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Re: Maintainers, porters, and burden of porting [and 1 more messages]

Lucas Nussbaum writes ("Maintainers, porters, and burden of porting"):
> However, issues such as miscompilation or broken syscall or libc
> semantics are largely undetected. To illustrate this, you can have a
> look at #635126 (miscompilation on armel and sparc) and #639658
> (forks+threads fun on kFreeBSD, derived from #593139).

To be honest I think it's unreasonable to expect to be able to provide
a full Debian system on an architecture with significant bugs in this
pthreads (much as I personally hate multithreaded code ...).

Our problem is that we have only these three choices:

 * Leave affected packages blocked from testing propagation until the
   bug is fixed.  This is the right answer before the bug has been
   properly identified, or if the bug is reasonably tractable and
   should simply be fixed (and can thus be expected to be fixed by
   anyone who cares in a reasonable timeframe).

 * Drop the arch from testing propagation.  This is a global change
   and will quickly make the architecture a wreck in our archive.
   It's a very unpalatable choice and one that obviously porter teams
   will strongly resist.

 * Change each individual source package affected by a per-arch bug
   (perhaps a bug in one of the dependencies) to exclude the affected
   architecture.  This is a lot of faff and is recording the
   information about the bug in the wrong place (and when the bug is
   fixed a lot of work needs to be undone).  Understandably
   maintainers resist that.

 * The RMs could manually override testing propagation for certain
   bugs.  I don't know if this is already done but as a general
   solution it obviously doesn't scale - the RMs don't have the time
   to research and deal with this kind of thing "retail".

Let me make an alternative proposal:

 * The root cause bug in the BTS would be given a special tag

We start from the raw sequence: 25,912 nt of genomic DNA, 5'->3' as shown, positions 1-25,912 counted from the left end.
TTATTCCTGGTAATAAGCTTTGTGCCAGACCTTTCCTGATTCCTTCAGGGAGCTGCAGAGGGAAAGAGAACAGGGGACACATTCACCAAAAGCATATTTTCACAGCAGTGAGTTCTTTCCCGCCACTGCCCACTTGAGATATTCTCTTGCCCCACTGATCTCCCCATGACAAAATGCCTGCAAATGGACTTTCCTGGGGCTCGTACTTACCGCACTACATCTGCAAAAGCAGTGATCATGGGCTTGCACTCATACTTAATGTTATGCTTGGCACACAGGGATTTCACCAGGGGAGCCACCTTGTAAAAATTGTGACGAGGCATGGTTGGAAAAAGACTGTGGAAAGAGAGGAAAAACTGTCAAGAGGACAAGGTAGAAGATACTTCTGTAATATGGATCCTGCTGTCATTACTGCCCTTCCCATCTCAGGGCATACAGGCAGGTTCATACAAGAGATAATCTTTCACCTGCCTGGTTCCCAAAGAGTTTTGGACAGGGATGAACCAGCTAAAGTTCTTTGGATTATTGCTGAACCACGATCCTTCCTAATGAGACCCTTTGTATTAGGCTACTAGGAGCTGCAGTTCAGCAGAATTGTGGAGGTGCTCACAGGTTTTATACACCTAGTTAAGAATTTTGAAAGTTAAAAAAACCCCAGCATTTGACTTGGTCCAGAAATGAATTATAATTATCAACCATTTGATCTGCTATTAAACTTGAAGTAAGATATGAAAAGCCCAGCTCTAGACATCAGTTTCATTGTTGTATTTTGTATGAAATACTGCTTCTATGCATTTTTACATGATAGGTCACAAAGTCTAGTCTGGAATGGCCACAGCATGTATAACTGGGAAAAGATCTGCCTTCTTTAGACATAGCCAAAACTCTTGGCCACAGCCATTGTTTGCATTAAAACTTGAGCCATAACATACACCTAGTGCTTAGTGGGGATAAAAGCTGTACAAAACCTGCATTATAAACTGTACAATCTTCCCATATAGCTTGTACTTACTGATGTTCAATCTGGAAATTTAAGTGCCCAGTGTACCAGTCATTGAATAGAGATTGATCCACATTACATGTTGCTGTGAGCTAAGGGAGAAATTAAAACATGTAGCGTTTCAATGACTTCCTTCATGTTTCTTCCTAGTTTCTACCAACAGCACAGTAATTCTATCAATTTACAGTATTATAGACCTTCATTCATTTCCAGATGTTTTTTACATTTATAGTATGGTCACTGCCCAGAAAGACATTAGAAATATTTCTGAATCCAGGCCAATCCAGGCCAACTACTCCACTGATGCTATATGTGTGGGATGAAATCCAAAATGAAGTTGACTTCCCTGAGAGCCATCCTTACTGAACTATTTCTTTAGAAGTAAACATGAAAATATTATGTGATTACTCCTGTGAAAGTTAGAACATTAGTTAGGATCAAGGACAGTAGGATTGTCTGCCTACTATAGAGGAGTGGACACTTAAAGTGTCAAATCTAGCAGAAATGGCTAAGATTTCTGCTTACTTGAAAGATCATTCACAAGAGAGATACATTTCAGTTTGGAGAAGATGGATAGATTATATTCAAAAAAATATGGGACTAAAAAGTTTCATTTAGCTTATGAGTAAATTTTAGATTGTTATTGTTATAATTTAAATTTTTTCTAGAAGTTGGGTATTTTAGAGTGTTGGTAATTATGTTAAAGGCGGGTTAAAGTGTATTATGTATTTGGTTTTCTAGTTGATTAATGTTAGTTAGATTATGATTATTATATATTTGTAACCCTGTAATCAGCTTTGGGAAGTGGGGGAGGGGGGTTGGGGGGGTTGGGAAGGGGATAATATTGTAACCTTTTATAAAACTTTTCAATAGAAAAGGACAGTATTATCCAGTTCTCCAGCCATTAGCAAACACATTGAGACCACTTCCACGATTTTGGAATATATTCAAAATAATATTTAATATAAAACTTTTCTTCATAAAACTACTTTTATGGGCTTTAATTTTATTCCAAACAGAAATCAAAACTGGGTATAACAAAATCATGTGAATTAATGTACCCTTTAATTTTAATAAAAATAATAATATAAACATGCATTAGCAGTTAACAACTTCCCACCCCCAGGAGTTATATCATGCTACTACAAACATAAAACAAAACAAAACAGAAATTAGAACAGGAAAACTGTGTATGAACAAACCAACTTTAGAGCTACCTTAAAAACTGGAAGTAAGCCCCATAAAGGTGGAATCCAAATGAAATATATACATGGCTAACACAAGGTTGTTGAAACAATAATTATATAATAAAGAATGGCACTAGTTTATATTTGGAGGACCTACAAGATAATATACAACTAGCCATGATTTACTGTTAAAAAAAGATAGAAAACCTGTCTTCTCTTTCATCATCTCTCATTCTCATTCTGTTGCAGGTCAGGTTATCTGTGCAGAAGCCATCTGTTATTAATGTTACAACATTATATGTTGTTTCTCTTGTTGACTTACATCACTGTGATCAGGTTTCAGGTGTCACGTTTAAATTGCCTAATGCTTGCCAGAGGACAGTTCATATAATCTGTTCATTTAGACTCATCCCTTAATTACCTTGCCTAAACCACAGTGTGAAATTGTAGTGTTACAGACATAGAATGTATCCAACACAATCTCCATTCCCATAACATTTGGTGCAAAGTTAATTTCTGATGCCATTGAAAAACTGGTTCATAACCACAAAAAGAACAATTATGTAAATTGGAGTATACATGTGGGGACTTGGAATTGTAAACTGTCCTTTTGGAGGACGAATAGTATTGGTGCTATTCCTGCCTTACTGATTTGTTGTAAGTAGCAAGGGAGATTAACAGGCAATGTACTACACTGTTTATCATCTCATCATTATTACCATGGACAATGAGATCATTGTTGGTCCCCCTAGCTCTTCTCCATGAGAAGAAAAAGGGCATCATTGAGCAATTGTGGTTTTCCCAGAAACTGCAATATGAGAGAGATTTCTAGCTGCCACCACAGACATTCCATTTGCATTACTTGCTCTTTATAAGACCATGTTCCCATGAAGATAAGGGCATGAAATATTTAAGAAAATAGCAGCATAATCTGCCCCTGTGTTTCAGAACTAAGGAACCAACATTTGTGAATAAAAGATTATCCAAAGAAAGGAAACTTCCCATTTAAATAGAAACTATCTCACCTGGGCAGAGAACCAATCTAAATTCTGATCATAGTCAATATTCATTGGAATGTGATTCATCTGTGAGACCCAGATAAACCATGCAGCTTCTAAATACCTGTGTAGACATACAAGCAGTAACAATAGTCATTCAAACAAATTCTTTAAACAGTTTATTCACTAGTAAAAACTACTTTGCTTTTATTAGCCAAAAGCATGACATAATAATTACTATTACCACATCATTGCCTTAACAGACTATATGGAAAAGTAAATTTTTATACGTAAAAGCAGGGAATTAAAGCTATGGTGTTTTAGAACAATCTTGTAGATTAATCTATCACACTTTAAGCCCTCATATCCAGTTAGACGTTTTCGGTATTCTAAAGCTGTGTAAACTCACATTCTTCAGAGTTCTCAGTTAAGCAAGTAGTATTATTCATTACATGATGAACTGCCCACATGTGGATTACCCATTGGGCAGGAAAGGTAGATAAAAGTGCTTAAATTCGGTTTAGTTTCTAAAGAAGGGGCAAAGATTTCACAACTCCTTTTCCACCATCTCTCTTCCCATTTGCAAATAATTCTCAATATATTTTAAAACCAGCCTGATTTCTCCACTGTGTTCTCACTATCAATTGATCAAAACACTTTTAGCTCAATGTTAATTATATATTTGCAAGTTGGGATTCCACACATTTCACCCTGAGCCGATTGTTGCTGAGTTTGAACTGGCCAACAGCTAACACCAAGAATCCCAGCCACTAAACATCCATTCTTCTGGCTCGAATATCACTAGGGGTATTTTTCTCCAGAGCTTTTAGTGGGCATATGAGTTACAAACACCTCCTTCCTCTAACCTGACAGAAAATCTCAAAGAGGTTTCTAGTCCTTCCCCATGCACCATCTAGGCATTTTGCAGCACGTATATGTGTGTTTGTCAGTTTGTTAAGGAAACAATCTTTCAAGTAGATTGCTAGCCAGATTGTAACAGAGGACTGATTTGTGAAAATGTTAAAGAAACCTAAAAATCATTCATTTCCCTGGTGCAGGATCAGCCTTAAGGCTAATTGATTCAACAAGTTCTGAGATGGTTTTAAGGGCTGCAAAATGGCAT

("arch-blocker:<arch>" or something).  I will call such a bug which
   is open and has existed in this state for 30 days a "ripe arch
   blocker for <arch>".

   Bugs in other affected packages are marked as blocked by the root
   cause bug.  These bugs, and the arch blocker itself, may be RC, or
   not, as appropriate.  Let us say "ripe arch bug" to mean "ripe arch
   blocker, or bug blocked by a ripe arch blocker".

   The effects would be:

    1. Any ripe arch bug is ignored for the purposes of testing

    2. For a package with an RC ripe arch bug for <arch>:
      (i) <arch> will be ignored for testing propagation
      (ii) no builds will be attempted by <arch> buildds,
           automatic tests may be skipped on <arch>, etc.

The workflow would be as follows:

 * If a package has an arch-specific bug, the root cause needs to be
   identified, by collaboration between porters and maintainers.  This
   process should be driven by the maintainer.

 * Once the cause has been identified:

    - If the root cause is elsewhere, a bug needs to be filed bug
      against that other package.  If such a bug already exists, the
      maintainer of the first package can simply mark their bug as
      blocked by the arch blocker.  This will allow their package to
      migrate unless the arch blocker is new enough.

      If no such bug already exists, the maintainer should file a bug
      against the appropriate package (toolchain or libc, perhaps),
      and immediately tag it as an arch blocker.

    - If the root cause is in the package itself, the maintainer or a
      porter may tag the bug with arch-blocker:<arch>.  This is
      appropriate if the fact that the package isn't portable is a
      bug, with which the maintainer wants help from porters, rather
      than an inherent property of the package.

      If the bug is RC this will effectively allow the maintainer to
      drop support for that arch if help is not forthcoming, without
      having to modify the source package. 

      A porter should only remove the arch-blocker tag if the cause
      has been clearly identified, and the steps necessary to fix it
      are simple and straightforward bugfixes to the package, and
      these steps have been set out in the bug report.

 * If the cause cannot be determined, whether because sufficient
   support from porters isn't available, or for any other reason, the
   maintainer should proceed on the assumption that the bug is in
   their own package.

The intended result would be that architectures with persistent
problems would become partial.  But things wouldn't get worse on those
architectures for packages not affected by persistent arch-specific

The approach I describe will hopefully also avoid the necessity for
arguments between maintainers and porters about whose fault a bug is.

When an arch blocker is fixed, all the packages which were affected
are now fully considered for testing propagation.  I guess it may be
necessary to "force through" some transitions which the arch has
missed.  I'm not sure how feasible this would be and I would welcome
comments from RMs.


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